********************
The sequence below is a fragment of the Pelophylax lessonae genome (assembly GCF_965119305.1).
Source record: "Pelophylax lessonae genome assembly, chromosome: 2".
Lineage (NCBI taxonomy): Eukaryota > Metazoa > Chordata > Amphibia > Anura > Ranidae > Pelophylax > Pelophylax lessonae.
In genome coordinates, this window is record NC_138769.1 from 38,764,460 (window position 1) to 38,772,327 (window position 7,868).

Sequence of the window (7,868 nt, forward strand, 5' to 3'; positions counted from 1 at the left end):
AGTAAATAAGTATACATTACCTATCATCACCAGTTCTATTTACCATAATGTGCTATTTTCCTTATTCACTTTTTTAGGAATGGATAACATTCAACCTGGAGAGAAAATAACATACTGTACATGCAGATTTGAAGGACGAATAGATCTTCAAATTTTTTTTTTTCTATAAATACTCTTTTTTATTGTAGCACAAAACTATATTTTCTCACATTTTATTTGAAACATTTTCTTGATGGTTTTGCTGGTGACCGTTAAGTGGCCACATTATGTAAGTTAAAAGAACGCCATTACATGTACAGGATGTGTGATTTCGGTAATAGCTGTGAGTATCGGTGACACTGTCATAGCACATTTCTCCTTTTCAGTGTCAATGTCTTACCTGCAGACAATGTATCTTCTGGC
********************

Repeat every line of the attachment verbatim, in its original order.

The sequence below is a fragment of the Pelophylax lessonae genome (assembly GCF_965119305.1).
Source record: "Pelophylax lessonae genome assembly, chromosome: 2".
Lineage (NCBI taxonomy): Eukaryota > Metazoa > Chordata > Amphibia > Anura > Ranidae > Pelophylax > Pelophylax lessonae.
In genome coordinates, this window is record NC_138769.1 from 38,764,460 (window position 1) to 38,772,327 (window position 7,868).

Sequence of the window (7,868 nt, forward strand, 5' to 3'; positions counted from 1 at the left end):
AGTAAATAAGTATACATTACCTATCATCACCAGTTCTATTTACCATAATGTGCTATTTTCCTTATTCACTTTTTTAGGAATGGATAACATTCAACCTGGAGAGAAAATAACATACTGTACATGCAGATTTGAAGGACGAATAGATCTTCAAATTTTTTTTTTTCTATAAATACTCTTTTTTATTGTAGCACAAAACTATATTTTCTCACATTTTATTTGAAACATTTTCTTGATGGTTTTGCTGGTGACCGTTAAGTGGCCACATTATGTAAGTTAAAAGAACGCCATTACATGTACAGGATGTGTGATTTCGGTAATAGCTGTGAGTATCGGTGACACTGTCATAGCACATTTCTCCTTTTCAGTGTCAATGTCTTACCTGCAGACAATGTATCTTCTGGC